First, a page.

Official definition of call-by-value (Re: Finding the instance reference...)
steven at REMOVE.THIS.cybersource.com.au
Wed Nov 12 03:44:42 CET 2008
On Wed, 12 Nov 2008 13:10:10 +1300, greg wrote:
> Here is the definition of call-by-value from the "Revised Report on the
> Algorithmic Language Algol 60"
Why should anyone take the "Revised Report on the Algorithmic Language
Algol 60" as the "official" (only?) definition of call-by-value for all
Particularly since in practice, people's *understanding* of such terms
have more to do with common practice than formal definitions. You're
welcome to tell people that tomatoes are actually berries from the Deadly
Nightshade family of plants, rather than vegetables, but if you do so you
better follow it up with further explanations.
> 184.108.40.206. Value assignment (call by value). All formal parameters quoted
> in the value part of the procedure declaration heading are assigned the
> values (cf. section 2.8. Values and types) of the corresponding actual
> parameters, these assignments being considers as being performed
> explicitly before entering the procedure body. The effect is as though
> an additional block embracing the procedure body were created in which
> these assignments were made to variables local to this fictitious block
> with types as given in the corresponding specifications (cf. section
I notice that you deleted the last sentence of the definition. I quote:
"As a consequence, variables called by value are to be considered as
nonlocal to the body of the procedure, but local to the fictitious block
(cf. section 5.4.3)."
And what's the fictitious block? As I understand it, their intention is
to say that calling a procedure foo(x) with an actual argument y should
be considered the same as:
# start a new block (a new scope, in Python terminology)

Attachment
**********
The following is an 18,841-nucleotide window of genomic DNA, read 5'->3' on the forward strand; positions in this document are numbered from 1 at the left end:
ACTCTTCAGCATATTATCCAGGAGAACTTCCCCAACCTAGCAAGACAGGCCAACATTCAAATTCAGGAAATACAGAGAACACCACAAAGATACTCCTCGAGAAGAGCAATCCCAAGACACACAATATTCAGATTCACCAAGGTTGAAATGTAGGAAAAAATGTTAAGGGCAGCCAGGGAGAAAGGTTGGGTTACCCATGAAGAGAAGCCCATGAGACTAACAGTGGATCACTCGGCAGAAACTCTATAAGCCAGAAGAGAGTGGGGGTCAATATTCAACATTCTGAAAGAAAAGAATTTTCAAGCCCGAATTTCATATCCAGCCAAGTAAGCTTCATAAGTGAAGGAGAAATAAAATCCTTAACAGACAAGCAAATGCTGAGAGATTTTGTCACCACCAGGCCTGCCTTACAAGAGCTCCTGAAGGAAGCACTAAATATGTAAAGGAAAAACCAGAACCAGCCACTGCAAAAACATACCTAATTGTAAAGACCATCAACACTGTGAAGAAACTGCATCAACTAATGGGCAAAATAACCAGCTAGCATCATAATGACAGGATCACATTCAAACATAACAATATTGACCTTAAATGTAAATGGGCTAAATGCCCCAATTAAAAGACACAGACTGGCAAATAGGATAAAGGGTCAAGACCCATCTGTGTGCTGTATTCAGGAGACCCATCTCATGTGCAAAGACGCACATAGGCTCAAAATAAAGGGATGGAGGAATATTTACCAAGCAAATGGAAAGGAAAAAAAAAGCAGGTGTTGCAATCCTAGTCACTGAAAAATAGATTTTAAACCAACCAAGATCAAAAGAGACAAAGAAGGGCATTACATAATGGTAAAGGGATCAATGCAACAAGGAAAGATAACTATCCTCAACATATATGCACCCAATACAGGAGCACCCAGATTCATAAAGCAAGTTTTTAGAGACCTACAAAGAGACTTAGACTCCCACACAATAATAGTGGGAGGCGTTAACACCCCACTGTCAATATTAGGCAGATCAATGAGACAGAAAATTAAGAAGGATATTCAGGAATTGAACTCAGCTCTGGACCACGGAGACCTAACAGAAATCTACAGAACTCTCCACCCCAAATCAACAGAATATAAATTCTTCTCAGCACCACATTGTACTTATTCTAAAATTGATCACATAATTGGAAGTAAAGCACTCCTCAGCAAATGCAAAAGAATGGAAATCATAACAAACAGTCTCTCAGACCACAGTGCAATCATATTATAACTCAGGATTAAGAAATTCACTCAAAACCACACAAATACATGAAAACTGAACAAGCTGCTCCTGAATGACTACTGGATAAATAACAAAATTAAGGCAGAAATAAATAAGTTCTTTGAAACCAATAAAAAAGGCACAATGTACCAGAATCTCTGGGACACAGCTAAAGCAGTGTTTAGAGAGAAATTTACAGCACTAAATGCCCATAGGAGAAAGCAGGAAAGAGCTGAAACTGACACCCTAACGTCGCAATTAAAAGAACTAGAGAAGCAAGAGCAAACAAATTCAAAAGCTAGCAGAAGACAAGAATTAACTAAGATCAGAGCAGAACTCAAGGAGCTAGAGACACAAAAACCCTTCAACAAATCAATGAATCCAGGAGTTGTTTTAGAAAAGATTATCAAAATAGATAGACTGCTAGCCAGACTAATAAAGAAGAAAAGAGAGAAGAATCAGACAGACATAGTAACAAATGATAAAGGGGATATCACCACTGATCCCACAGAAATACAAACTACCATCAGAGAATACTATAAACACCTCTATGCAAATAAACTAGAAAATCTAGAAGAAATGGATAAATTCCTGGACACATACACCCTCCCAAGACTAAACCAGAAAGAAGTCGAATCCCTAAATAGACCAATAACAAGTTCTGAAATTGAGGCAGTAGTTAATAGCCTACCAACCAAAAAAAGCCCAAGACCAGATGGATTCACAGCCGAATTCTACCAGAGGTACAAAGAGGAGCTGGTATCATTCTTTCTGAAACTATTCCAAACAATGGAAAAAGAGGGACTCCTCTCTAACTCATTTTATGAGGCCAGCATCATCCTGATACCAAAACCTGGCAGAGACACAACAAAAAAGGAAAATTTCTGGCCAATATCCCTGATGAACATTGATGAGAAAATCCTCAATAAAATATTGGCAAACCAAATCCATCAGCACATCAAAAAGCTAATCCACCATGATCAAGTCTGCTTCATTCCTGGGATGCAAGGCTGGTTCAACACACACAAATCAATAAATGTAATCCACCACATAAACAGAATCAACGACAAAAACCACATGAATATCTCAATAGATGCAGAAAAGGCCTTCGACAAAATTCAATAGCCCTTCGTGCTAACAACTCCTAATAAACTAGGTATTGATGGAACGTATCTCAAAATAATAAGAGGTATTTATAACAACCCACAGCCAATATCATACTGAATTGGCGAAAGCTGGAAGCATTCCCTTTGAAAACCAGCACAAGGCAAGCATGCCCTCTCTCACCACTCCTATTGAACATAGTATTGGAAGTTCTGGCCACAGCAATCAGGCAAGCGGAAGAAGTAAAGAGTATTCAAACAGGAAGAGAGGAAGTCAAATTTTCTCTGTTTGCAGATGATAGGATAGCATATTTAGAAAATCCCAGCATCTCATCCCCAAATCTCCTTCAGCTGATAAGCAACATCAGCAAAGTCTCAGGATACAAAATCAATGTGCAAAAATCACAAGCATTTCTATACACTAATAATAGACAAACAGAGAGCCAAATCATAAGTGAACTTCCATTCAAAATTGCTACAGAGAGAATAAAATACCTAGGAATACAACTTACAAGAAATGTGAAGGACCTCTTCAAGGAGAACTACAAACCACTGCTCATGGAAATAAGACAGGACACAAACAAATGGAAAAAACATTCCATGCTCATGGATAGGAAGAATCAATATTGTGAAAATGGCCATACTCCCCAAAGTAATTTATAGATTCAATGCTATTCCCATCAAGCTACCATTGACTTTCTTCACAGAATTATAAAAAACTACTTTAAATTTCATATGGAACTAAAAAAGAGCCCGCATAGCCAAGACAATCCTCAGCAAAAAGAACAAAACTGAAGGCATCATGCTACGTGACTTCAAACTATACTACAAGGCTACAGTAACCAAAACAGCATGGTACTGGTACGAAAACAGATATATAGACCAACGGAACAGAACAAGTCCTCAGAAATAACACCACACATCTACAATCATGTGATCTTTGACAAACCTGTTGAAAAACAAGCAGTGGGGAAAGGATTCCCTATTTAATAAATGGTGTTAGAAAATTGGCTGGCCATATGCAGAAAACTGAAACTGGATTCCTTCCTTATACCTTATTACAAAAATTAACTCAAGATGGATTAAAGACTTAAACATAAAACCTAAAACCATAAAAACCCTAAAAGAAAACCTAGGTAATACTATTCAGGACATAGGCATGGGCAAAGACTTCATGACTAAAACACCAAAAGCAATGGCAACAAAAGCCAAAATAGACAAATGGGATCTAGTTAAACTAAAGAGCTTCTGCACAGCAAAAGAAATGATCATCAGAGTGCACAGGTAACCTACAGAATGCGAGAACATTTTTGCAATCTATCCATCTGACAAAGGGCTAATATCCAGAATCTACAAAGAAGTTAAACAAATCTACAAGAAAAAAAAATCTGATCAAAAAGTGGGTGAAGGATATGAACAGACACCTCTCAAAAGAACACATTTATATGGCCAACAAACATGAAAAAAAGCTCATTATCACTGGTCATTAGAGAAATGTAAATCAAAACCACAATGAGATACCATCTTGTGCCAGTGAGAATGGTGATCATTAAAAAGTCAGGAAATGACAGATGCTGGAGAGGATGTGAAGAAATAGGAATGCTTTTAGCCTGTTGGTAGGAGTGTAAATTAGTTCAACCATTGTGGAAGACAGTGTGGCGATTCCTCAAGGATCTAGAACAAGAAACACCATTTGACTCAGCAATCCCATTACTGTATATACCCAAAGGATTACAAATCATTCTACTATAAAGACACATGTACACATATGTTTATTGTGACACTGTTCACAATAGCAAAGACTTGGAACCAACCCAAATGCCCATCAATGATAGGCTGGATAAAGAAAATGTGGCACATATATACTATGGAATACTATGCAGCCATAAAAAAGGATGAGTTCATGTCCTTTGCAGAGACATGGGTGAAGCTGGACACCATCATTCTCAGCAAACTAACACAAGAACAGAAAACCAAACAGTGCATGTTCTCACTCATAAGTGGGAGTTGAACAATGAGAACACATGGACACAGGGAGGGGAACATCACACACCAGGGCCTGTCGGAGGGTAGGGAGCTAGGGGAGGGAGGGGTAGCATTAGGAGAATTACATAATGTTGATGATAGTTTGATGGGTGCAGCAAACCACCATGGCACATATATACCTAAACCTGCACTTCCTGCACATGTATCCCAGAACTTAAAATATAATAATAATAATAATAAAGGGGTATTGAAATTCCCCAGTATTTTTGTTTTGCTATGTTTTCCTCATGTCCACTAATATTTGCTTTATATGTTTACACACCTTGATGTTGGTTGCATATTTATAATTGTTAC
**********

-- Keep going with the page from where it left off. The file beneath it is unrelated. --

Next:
x = y # behave as if we explicitly assigned y to x
foo(x) # enter the body of foo with argument x local to the new block
What are the consequences of such assignment? Unfortunately, assignment
isn't unambiguously defined:
"4.2.3. Semantics. Assignment statements serve for assigning the value of
an expression to one or several variables or procedure identifiers.
Assignment to a procedure identifier may only occur within the body of a
procedure defining the value of a function designator (cf. section
5.4.4). The process will in the general case be understood to take place
in three steps as follows:
220.127.116.11. Any subscript expression occurring in the left part variables
are evaluated in sequence from left to right.
18.104.22.168. The expression of the statement is evaluated.
22.214.171.124. The value of the expression is assigned to all the left part
variables, with any subscript expressions having values as evaluated in
In other words, assignment takes three steps:
(1) evaluate the subscript expressions on the left part (presumably of
(2) evaluate the expression of the statement (presumably the right hand
side, but the document doesn't make that clear);
(3) assign the value of the expression.
Got that? Assignment means the value is assigned. Glad that's all clear
So given an assignment of x = y in Algol, it isn't clear from this
document whether x and y refer to the same value, or if they merely have
the same value by equality. That second case would imply copying. To put
it in Python terms, following x = y we know that x == y is true but we
don't know whether id(x) == id(y).
Can we at least determine what variables and values are? Well, almost...
"3.1.3. Semantics. A variable is a designation given to a single value."
Okay, a variable is a designation (a name if you prefer) for a value. So
what's a value?
"2.8. Values and types
A value is an ordered set of numbers (special case: a single number), an
ordered set of logical values (special case: a single logical value), or
Certain of the syntactic units are said to possess values. These values
will in general change during the execution of the program The values of
expressions and their constituents are defined in section 3. The value of
an array identifier is the ordered set of values of the corresponding
array of subscripted variables (cf. section 126.96.36.199)."
Now we're getting somewhere! Values are sets of numbers or sets of true/
false logical elements. Hmmm... apparently strings aren't values in
Algol. Oh well.
But one thing is clear: values aren't references. Given the assignment
x=1, the value of x is not "a reference to 1" but 1 itself. So the one
thing we can unambiguously say is that Algol's assignment model is not
the same as Python's assignment model.
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